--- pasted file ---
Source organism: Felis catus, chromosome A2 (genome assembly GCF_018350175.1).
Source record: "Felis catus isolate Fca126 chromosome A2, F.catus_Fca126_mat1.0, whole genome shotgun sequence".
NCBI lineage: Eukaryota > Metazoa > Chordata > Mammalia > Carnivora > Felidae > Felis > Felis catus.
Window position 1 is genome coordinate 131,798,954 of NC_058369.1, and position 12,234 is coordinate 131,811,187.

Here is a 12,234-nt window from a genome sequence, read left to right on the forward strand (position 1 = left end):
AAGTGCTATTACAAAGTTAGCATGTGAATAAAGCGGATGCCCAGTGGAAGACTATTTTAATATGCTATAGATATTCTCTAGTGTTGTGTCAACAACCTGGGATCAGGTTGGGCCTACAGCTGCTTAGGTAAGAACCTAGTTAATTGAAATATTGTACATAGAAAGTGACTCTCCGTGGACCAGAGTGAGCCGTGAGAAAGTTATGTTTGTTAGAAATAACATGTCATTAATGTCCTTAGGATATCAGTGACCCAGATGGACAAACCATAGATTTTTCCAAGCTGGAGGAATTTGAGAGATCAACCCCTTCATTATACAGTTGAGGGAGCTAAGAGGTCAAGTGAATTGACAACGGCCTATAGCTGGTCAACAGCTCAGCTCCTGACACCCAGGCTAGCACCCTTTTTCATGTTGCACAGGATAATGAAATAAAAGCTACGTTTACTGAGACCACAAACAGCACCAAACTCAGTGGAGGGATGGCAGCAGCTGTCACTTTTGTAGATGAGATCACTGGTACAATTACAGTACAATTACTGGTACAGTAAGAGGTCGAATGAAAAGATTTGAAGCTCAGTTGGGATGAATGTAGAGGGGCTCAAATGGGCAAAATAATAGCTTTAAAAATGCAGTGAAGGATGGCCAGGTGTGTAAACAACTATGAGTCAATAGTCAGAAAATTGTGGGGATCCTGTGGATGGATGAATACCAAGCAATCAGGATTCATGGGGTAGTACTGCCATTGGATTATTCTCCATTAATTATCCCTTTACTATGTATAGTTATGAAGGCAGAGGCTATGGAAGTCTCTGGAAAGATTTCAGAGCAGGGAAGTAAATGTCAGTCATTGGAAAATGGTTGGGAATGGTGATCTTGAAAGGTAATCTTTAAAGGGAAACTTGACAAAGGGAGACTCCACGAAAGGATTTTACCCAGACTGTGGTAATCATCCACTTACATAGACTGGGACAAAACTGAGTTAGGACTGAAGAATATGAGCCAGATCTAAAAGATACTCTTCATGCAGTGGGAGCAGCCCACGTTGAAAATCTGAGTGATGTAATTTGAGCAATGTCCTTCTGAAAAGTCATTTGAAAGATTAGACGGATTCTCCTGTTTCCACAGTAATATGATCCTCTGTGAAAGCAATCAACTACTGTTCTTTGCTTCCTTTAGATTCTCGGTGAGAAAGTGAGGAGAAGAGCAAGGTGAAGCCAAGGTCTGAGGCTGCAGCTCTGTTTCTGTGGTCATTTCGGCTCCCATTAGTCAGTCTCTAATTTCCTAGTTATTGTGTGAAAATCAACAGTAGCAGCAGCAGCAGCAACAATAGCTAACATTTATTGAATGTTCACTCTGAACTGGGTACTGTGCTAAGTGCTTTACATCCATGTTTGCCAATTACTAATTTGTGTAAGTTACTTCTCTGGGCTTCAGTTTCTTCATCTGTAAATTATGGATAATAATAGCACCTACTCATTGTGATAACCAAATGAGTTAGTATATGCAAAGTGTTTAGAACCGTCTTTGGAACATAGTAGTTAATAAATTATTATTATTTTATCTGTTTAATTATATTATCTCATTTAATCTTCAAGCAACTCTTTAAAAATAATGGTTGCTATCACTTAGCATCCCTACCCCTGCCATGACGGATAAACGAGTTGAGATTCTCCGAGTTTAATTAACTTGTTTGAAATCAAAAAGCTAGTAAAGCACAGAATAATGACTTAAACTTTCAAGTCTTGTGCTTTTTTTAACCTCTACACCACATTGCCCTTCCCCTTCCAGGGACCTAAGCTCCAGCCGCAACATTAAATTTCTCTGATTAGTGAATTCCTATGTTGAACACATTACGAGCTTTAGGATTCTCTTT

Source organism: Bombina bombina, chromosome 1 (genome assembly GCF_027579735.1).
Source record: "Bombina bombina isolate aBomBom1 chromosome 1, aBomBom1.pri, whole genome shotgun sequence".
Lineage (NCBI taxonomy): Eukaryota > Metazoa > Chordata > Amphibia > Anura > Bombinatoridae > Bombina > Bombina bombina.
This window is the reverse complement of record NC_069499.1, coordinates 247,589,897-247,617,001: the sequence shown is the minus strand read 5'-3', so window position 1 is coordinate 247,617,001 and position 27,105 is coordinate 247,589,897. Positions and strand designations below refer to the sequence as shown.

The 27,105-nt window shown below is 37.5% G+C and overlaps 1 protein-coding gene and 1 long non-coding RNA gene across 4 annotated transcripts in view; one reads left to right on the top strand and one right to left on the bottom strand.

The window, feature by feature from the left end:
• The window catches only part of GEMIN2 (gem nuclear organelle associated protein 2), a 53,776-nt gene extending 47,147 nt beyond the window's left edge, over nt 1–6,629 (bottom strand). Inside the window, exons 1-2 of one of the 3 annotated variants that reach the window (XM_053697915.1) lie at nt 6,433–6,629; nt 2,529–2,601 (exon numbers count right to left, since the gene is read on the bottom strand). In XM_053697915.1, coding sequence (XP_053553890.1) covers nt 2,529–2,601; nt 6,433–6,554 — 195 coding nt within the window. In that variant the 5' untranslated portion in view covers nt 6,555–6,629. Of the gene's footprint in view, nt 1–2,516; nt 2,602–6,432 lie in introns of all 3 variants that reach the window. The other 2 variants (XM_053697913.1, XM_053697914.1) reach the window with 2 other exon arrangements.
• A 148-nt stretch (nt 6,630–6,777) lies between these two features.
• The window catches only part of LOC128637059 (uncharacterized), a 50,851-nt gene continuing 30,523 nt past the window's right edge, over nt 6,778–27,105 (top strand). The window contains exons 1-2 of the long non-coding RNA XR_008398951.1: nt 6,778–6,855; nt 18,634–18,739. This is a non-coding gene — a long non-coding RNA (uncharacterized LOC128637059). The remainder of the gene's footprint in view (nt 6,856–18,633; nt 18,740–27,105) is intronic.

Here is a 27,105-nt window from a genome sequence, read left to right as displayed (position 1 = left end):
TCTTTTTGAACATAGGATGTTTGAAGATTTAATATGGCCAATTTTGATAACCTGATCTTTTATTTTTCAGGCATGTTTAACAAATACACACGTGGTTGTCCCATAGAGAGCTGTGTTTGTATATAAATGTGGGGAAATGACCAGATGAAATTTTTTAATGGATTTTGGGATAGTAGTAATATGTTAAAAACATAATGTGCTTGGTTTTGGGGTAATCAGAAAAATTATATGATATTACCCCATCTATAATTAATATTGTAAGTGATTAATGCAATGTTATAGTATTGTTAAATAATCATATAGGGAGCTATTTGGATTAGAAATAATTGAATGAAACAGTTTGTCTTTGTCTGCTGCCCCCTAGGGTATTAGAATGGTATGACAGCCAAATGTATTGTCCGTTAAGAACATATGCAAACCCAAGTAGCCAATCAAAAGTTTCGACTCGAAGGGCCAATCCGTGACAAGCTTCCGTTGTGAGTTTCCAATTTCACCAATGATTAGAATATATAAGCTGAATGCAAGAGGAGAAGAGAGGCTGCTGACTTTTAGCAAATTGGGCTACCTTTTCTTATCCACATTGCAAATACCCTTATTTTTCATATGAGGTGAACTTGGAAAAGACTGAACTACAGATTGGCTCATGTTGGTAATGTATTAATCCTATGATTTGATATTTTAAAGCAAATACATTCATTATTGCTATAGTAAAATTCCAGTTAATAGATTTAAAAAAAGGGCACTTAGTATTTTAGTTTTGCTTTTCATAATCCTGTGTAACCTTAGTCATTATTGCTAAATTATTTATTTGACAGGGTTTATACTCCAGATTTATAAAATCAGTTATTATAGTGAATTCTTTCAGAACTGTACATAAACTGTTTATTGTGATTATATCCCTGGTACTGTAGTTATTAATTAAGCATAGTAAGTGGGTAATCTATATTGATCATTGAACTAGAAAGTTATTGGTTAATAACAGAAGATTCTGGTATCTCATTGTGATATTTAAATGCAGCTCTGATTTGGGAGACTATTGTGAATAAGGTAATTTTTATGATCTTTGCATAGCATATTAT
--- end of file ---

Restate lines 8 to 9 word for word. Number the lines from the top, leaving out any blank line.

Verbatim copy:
Source record: "Bombina bombina isolate aBomBom1 chromosome 1, aBomBom1.pri, whole genome shotgun sequence".
Lineage (NCBI taxonomy): Eukaryota > Metazoa > Chordata > Amphibia > Anura > Bombinatoridae > Bombina > Bombina bombina.